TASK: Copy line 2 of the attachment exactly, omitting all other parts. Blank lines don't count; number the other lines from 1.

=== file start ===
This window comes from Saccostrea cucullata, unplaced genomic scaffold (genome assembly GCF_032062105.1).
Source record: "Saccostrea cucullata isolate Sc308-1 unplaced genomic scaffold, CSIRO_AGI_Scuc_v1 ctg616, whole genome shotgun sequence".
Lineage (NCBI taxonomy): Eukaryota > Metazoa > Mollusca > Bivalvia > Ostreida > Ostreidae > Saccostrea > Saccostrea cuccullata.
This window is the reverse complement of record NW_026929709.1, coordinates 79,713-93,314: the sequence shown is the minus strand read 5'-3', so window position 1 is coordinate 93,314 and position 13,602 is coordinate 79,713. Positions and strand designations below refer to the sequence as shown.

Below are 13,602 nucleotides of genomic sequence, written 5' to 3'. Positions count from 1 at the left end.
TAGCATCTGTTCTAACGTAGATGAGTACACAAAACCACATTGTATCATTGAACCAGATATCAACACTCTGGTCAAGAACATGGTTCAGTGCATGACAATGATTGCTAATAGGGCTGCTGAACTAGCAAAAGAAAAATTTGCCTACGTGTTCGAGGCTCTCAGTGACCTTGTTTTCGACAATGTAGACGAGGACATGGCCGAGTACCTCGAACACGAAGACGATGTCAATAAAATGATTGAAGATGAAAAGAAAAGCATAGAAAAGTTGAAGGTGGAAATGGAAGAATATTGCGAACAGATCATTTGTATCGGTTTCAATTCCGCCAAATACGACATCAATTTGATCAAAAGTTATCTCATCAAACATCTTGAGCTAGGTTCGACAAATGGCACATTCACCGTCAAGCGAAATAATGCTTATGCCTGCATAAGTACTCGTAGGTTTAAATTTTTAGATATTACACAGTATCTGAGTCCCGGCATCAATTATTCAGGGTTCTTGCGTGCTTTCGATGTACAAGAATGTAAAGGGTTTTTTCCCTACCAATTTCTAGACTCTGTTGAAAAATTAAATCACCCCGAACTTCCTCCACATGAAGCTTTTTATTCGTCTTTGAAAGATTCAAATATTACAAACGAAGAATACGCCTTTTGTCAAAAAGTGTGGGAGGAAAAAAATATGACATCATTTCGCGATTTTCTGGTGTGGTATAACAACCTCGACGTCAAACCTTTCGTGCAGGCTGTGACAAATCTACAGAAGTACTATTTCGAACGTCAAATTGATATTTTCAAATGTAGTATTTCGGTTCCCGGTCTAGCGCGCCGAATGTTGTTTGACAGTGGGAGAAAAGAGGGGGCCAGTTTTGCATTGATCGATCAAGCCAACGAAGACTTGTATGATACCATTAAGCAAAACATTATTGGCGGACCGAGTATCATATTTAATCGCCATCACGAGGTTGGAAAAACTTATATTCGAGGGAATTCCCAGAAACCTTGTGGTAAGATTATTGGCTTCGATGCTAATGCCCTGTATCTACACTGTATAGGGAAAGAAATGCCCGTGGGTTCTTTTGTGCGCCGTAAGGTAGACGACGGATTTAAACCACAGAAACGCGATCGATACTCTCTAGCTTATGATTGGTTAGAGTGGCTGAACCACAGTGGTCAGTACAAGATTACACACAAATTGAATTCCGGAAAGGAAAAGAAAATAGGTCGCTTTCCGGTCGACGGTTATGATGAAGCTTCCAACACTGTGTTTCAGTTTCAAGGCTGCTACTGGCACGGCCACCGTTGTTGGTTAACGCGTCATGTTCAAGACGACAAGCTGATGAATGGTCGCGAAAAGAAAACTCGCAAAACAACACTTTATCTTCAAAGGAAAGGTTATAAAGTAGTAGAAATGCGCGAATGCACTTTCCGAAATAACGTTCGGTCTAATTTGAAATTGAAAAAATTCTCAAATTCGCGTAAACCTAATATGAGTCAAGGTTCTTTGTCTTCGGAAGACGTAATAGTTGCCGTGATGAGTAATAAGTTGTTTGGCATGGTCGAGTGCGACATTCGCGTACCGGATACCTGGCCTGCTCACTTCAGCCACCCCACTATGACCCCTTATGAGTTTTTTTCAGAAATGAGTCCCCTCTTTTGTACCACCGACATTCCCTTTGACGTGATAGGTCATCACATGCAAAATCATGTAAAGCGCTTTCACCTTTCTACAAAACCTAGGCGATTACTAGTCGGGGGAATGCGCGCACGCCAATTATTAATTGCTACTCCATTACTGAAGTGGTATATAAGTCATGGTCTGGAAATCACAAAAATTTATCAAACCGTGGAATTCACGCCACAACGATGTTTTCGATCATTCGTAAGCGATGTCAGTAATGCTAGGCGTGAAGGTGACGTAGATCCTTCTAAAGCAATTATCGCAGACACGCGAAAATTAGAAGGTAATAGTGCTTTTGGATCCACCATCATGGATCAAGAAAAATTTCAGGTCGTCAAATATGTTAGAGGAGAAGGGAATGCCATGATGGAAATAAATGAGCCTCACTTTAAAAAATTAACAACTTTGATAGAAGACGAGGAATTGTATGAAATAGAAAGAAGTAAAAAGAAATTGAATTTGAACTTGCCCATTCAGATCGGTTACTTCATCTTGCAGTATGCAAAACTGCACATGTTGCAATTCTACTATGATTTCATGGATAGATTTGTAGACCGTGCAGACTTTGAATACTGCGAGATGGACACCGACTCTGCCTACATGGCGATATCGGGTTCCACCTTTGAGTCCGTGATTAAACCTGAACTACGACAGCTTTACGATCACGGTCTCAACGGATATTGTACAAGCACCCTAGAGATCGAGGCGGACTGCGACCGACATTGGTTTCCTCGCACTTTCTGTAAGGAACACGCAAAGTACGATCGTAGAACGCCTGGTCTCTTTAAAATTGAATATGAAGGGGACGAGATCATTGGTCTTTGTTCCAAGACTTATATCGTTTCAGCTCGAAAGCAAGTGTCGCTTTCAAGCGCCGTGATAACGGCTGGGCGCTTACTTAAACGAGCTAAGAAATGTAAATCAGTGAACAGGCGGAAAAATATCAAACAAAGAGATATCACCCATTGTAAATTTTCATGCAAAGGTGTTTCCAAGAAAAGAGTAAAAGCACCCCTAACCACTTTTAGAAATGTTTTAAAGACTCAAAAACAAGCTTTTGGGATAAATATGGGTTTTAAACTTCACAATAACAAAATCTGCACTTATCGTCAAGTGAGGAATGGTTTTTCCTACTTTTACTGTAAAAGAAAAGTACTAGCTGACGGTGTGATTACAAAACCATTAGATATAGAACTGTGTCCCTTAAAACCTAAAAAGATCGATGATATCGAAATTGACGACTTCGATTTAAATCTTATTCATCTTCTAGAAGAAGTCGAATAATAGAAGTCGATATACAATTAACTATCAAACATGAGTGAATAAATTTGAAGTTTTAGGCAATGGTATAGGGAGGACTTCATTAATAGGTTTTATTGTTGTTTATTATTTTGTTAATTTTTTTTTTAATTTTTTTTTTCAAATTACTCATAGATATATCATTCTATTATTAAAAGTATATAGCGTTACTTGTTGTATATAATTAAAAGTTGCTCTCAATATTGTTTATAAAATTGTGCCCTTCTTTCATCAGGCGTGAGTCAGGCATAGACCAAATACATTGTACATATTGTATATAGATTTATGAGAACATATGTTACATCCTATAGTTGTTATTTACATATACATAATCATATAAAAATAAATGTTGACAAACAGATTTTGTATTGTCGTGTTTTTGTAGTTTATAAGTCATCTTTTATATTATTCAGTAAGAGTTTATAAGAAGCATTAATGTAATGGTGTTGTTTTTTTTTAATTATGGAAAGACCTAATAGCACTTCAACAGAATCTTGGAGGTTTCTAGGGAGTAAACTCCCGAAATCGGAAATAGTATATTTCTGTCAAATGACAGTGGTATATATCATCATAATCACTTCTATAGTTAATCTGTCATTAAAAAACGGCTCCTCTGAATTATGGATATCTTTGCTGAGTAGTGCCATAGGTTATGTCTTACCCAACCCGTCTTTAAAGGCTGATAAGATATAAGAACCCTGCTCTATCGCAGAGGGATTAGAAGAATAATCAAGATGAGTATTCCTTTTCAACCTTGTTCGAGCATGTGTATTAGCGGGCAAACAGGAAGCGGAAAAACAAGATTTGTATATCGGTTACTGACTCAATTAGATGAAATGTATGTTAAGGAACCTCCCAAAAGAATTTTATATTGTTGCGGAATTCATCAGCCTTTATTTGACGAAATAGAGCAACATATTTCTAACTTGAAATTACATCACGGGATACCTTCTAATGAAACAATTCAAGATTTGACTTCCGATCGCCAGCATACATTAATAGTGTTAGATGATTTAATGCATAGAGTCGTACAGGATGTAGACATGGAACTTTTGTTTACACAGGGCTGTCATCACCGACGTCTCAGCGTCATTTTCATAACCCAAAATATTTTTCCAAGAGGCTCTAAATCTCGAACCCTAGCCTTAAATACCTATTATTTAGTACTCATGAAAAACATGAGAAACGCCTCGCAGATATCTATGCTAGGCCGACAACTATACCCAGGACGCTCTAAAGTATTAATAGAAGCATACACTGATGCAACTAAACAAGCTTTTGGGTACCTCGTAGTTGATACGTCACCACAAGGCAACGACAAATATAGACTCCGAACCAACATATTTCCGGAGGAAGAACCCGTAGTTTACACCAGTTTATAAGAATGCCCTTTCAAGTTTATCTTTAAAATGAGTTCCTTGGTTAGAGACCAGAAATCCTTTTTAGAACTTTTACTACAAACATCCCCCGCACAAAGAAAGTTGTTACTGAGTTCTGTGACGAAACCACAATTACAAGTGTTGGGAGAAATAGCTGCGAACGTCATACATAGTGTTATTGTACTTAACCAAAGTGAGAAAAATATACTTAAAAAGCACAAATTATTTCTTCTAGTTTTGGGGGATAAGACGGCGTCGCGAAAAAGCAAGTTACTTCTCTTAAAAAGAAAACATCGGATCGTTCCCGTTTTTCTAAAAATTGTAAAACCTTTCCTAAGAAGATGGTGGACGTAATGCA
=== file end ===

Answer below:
Source record: "Saccostrea cucullata isolate Sc308-1 unplaced genomic scaffold, CSIRO_AGI_Scuc_v1 ctg616, whole genome shotgun sequence".